Investments for the future

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Indy Lifestyle Online
John Blackburn, 59, is retired. His wife continues to work as a consultant in a London hospital.

"I retired early, but have left my personal pension untouched. I consider the last five to 10 years of growth to be vital - remember, growth is compound - and I expect them to double in the next few years.

"I have invested most of my capital into Fidelity's Money Builder income fund, some held on PEPs, some not. This is invested in corporate bonds and gilts which have not fallen with the stockmarket. I expect the trust to show a small capital gain.

"The emphasis is on plenty of income and enough capital growth to offset inflation. No one wants to see their capital used up.

"I can switch funds just by making a phone call. This has been very useful with recent market turbulence. For instance, I moved some of my money out of Fidelity's tracker fund and into the bond fund just before the All Share index fell in value."

Mr Blackburn first invested in Fidelity's Money Builder trust two years ago. Between October 1995 and October 1998, pounds 1,000 invested would now be worth pounds 1,188, with an extra pounds 276 paid as income, a total return of pounds 1,464.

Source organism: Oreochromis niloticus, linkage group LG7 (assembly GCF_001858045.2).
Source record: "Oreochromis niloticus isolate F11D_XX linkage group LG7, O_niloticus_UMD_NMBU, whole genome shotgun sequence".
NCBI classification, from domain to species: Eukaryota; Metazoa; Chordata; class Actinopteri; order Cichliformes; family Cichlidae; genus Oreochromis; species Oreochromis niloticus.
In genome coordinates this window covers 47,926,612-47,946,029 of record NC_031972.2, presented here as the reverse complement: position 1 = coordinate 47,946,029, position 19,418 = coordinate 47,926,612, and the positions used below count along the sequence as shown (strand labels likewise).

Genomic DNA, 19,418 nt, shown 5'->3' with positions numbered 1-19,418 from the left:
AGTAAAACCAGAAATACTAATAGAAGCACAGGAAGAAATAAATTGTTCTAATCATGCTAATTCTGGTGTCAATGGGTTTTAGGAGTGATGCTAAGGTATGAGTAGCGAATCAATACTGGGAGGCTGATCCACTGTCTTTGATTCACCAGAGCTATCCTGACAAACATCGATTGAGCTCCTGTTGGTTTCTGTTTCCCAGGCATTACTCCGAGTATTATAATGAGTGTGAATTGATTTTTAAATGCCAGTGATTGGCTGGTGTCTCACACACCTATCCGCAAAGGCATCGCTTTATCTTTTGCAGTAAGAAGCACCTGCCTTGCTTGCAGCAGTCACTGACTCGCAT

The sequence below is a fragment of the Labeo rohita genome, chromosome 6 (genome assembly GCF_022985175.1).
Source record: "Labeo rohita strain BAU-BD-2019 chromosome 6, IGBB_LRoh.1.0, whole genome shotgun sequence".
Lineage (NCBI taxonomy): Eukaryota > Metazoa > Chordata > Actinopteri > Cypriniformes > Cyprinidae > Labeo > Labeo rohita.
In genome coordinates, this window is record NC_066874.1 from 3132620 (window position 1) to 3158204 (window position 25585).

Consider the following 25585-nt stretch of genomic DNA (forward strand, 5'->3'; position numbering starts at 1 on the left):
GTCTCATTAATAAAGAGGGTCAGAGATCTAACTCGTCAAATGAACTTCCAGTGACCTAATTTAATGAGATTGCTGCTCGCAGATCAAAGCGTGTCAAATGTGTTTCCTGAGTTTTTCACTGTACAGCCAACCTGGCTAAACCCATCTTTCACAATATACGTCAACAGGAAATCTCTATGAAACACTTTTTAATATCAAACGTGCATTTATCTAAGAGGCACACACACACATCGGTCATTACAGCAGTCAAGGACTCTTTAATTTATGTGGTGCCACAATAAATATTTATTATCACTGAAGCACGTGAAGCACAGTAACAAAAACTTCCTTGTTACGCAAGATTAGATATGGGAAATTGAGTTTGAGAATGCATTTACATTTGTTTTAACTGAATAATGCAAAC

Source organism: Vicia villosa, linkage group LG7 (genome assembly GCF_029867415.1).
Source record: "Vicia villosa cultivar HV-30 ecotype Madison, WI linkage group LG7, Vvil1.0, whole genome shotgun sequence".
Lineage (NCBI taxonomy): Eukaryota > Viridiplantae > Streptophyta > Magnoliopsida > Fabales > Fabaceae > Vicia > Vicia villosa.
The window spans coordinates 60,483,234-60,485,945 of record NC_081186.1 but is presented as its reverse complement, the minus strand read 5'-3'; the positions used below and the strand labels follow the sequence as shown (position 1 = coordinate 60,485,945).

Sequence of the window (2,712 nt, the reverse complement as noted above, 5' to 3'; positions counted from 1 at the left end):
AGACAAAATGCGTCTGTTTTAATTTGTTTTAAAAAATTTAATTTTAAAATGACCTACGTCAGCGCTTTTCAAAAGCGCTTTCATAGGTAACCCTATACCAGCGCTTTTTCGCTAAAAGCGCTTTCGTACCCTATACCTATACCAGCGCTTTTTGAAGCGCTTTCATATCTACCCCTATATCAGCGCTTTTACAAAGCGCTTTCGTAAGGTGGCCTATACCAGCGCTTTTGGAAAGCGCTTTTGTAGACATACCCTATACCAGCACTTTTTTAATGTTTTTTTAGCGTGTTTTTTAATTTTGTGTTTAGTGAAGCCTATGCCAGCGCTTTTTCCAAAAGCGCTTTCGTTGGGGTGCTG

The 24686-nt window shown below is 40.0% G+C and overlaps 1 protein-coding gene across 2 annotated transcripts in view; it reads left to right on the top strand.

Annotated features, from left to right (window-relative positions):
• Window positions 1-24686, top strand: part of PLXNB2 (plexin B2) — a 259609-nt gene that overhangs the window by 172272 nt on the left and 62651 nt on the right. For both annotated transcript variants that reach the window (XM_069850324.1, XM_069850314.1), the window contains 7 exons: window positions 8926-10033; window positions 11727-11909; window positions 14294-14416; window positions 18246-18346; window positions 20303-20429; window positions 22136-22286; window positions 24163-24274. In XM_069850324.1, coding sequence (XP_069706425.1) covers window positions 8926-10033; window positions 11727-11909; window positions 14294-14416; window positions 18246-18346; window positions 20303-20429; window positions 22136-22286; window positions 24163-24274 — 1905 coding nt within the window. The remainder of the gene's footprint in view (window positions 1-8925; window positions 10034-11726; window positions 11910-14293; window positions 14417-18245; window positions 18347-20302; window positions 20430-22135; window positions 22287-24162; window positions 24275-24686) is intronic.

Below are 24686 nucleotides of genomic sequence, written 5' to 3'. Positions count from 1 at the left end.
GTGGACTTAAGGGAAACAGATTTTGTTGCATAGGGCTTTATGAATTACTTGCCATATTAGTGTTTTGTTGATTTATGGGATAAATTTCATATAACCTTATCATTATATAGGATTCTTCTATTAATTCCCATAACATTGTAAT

Sophie Watson is 29. She is finishing a degree in typology and graphic design.

"I first took out a PEP with Allied Dunbar eight years ago, investing pounds 2,000. Since then, I've added to it by taking out further PEPs, sometimes with much smaller sums of money to invest. Right now these are worth about pounds 6,000.

"You could say it has been very useful having this extra bit of income and capital while I am surviving on a pretty miserable grant. These days it's difficult to do a degree without graduating with a debt. I've avoided this partly because I saved and invested when I had the chance.

"Now I need an Apple Mac, the type designers swear by; I've got the cash and I don't need to take out expensive loans - the ones still running long after what you bought is out of date.

"A few words of advice for anyone who knows as little as I did about investment: ask an independent financial adviser for help. Left to myself, I'd have put the cash into a deposit account, where it would have earned far less."

An investment of pounds 1,000 in Allied Dunbar's Equity unit trust, made five years ago, was worth pounds 1,482 at the beginning of October.

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